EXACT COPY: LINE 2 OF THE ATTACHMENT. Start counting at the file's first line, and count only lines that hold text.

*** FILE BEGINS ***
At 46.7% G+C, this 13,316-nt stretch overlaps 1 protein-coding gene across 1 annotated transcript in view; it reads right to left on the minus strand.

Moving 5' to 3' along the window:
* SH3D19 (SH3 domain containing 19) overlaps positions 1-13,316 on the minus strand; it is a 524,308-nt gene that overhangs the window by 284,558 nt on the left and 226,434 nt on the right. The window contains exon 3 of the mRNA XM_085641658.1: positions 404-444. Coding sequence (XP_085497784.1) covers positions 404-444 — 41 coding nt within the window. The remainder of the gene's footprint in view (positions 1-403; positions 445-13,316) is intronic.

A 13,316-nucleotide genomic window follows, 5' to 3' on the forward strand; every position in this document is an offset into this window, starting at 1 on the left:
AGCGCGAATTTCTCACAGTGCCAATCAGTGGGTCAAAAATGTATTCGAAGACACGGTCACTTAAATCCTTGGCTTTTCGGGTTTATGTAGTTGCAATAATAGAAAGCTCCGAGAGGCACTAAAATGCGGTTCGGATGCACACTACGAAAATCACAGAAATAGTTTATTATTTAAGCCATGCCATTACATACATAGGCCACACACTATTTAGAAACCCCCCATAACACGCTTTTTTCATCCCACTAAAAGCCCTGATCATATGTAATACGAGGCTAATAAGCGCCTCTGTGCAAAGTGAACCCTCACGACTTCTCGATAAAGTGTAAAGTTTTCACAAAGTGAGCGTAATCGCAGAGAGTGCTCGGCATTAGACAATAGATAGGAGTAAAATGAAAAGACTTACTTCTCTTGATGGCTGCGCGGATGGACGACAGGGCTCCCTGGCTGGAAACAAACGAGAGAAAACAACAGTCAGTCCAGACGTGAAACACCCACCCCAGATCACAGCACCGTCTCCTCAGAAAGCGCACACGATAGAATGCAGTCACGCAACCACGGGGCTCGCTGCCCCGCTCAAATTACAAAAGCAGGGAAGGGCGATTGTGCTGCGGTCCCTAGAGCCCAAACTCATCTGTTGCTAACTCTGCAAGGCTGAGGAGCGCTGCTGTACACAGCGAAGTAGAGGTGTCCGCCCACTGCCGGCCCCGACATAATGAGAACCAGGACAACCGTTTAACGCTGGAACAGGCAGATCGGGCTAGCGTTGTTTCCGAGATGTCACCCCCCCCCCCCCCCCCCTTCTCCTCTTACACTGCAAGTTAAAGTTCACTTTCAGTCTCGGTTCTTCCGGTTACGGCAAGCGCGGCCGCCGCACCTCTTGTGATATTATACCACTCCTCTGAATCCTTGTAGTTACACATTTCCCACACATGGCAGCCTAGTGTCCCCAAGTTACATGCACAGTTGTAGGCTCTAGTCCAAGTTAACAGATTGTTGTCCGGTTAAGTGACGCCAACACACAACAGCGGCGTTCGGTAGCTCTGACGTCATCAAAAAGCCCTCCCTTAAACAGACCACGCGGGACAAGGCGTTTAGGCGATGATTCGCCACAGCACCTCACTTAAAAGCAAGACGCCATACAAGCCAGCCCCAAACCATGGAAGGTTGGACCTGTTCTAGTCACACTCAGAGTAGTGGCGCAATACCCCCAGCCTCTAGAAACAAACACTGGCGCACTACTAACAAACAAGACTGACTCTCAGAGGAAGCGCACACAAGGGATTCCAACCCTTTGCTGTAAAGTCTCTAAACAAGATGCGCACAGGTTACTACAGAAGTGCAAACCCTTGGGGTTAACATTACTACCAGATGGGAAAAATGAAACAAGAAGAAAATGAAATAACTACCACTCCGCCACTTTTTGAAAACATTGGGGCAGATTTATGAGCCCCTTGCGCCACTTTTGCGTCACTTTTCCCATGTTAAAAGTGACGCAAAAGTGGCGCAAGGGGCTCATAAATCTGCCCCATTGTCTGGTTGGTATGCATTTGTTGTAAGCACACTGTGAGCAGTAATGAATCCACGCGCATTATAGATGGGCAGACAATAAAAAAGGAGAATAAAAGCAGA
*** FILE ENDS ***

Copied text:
Moving 5' to 3' along the window: